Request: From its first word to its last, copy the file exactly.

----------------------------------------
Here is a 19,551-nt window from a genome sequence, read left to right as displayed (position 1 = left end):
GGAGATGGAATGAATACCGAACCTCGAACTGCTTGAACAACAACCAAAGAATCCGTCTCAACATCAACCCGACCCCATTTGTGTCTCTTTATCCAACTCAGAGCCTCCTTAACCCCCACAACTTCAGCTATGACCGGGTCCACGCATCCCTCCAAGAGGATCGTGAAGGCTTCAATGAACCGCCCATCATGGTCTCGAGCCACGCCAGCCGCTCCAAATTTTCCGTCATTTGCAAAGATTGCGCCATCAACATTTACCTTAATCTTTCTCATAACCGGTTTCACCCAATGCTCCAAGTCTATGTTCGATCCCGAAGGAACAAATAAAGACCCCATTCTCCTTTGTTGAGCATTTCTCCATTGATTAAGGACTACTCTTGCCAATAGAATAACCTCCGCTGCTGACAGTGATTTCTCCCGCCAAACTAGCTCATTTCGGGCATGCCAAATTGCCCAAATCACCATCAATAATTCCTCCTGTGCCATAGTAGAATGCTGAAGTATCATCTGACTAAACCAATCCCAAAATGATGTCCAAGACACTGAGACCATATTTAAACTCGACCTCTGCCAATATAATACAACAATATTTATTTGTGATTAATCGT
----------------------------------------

Here is a 19,551-nt window from a genome sequence, read left to right as displayed (position 1 = left end):
GGAGATGGAATGAATACCGAACCTCGAACTGCTTGAACAACAACCAAAGAATCCGTCTCAACATCAACCCGACCCCATTTGTGTCTCTTTATCCAACTCAGAGCCTCCTTAACCCCCACAACTTCAGCTATGACCGGGTCCACGCATCCCTCCAAGAGGATCGTGAAGGCTTCAATGAACCGCCCATCATGGTCTCGAGCCACGCCAGCCGCTCCAAATTTTCCGTCATTTGCAAAGATTGCGCCATCAACATTTACCTTAATCTTTCTCATAACCGGTTTCACCCAATGCTCCAAGTCTATGTTCGATCCCGAAGGAACAAATAAAGACCCCATTCTCCTTTGTTGAGCATTTCTCCATTGATTAAGGACTACTCTTGCCAATAGAATAACCTCCGCTGCTGACAGTGATTTCTCCCGCCAAACTAGCTCATTTCGGGCATGCCAAATTGCCCAAATCACCATCAATAATTCCTCCTGTGCCATAGTAGAATGCTGAAGTATCATCTGACTAAACCAATCCCAAAATGATGTCCAAGACACTGAGACCATATTTAAACTCGACCTCTGCCAATATAATACAACAATATTTATTTGTGATTAATCGT